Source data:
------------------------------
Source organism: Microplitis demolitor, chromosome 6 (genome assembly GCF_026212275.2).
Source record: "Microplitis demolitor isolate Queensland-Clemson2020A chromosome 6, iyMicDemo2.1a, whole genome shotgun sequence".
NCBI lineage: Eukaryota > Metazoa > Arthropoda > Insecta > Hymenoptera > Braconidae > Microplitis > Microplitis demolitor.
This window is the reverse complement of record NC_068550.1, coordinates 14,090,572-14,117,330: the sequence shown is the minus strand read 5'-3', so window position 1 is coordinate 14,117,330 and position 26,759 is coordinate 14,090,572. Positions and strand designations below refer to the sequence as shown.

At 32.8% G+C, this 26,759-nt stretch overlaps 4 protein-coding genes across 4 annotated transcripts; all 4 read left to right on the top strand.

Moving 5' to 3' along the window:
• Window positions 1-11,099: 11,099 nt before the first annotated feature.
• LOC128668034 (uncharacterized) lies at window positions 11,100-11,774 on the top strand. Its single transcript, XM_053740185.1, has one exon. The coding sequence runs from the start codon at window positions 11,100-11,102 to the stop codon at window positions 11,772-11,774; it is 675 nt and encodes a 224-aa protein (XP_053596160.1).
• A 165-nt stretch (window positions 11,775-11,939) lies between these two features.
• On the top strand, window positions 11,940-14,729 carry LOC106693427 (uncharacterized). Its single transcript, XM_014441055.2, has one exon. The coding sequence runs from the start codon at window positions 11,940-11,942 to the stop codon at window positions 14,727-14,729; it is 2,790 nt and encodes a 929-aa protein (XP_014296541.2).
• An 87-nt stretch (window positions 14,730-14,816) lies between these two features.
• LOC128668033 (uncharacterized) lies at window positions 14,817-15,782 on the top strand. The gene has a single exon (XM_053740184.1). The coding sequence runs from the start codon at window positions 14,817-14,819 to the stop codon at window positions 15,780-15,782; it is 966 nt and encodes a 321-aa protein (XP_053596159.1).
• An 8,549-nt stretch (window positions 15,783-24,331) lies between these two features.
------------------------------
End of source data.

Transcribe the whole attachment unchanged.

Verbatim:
Source organism: Microplitis demolitor, chromosome 6 (genome assembly GCF_026212275.2).
Source record: "Microplitis demolitor isolate Queensland-Clemson2020A chromosome 6, iyMicDemo2.1a, whole genome shotgun sequence".
NCBI lineage: Eukaryota > Metazoa > Arthropoda > Insecta > Hymenoptera > Braconidae > Microplitis > Microplitis demolitor.
This window is the reverse complement of record NC_068550.1, coordinates 14,090,572-14,117,330: the sequence shown is the minus strand read 5'-3', so window position 1 is coordinate 14,117,330 and position 26,759 is coordinate 14,090,572. Positions and strand designations below refer to the sequence as shown.

At 32.8% G+C, this 26,759-nt stretch overlaps 4 protein-coding genes across 4 annotated transcripts; all 4 read left to right on the top strand.

Moving 5' to 3' along the window:
• Window positions 1-11,099: 11,099 nt before the first annotated feature.
• LOC128668034 (uncharacterized) lies at window positions 11,100-11,774 on the top strand. Its single transcript, XM_053740185.1, has one exon. The coding sequence runs from the start codon at window positions 11,100-11,102 to the stop codon at window positions 11,772-11,774; it is 675 nt and encodes a 224-aa protein (XP_053596160.1).
• A 165-nt stretch (window positions 11,775-11,939) lies between these two features.
• On the top strand, window positions 11,940-14,729 carry LOC106693427 (uncharacterized). Its single transcript, XM_014441055.2, has one exon. The coding sequence runs from the start codon at window positions 11,940-11,942 to the stop codon at window positions 14,727-14,729; it is 2,790 nt and encodes a 929-aa protein (XP_014296541.2).
• An 87-nt stretch (window positions 14,730-14,816) lies between these two features.
• LOC128668033 (uncharacterized) lies at window positions 14,817-15,782 on the top strand. The gene has a single exon (XM_053740184.1). The coding sequence runs from the start codon at window positions 14,817-14,819 to the stop codon at window positions 15,780-15,782; it is 966 nt and encodes a 321-aa protein (XP_053596159.1).
• An 8,549-nt stretch (window positions 15,783-24,331) lies between these two features.